Therapy sessions help a young girl vocalize her issue; her friends rally in support, but her family doesn’t.
The reaction to Ramona’s announcement, from friends and family, is painfully believable (so too is the fallout).
Her mother, who, when driving her to her first session with Dr. Carvden, had joked, “I’m glad you’ve agreed to talk to someone, but therapy can do funny things to people. Just remember: You haven’t been abducted by aliens, you weren’t Marilyn Monroe in a past life, and you never had a drunk old uncle with wandering hands.” Her mother, who was silent the whole way home, until they pulled into the driveway, the second story of the house blotting out the gold of the setting sun, when she stopped the car and said, “Well, then. I hope everyone’s going to be happy with spag bol for dinner. I didn’t have time to get to Safeway”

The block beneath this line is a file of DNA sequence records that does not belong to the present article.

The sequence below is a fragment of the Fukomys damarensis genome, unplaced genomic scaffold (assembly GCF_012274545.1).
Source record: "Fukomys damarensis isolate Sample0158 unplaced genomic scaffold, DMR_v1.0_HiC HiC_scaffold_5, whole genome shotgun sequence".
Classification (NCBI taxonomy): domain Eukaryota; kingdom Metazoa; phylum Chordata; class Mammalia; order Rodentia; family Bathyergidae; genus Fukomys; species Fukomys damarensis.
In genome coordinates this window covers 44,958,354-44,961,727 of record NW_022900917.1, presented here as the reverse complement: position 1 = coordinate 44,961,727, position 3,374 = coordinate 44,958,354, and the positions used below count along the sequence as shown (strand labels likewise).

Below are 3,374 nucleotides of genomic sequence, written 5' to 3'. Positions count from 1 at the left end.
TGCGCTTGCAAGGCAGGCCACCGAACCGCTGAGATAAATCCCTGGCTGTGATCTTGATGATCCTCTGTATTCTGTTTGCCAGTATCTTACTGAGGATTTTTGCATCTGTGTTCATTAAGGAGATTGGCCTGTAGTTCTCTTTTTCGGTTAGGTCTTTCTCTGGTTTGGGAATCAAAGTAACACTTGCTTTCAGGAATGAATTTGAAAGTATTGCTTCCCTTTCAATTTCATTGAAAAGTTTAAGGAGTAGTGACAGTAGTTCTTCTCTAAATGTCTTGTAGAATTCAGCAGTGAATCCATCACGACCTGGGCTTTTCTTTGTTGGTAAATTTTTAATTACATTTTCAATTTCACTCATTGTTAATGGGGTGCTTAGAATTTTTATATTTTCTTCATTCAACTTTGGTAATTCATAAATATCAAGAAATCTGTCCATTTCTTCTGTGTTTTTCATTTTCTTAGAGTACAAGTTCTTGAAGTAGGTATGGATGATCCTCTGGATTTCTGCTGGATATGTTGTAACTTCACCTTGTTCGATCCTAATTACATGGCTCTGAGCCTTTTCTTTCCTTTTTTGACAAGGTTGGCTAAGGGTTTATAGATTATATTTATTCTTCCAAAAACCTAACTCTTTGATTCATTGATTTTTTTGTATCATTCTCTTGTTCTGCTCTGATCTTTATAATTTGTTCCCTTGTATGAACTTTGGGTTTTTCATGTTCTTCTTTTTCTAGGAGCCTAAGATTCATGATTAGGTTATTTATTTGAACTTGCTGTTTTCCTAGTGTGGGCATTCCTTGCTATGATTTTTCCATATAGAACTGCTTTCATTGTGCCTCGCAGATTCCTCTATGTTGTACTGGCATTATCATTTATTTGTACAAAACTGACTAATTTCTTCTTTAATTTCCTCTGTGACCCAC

If you turned your nose up at the “popular girls” in high school, or your one who finds insincerity in most people’s reactions to tragedy, the behaviour of the characters here will strike a chord.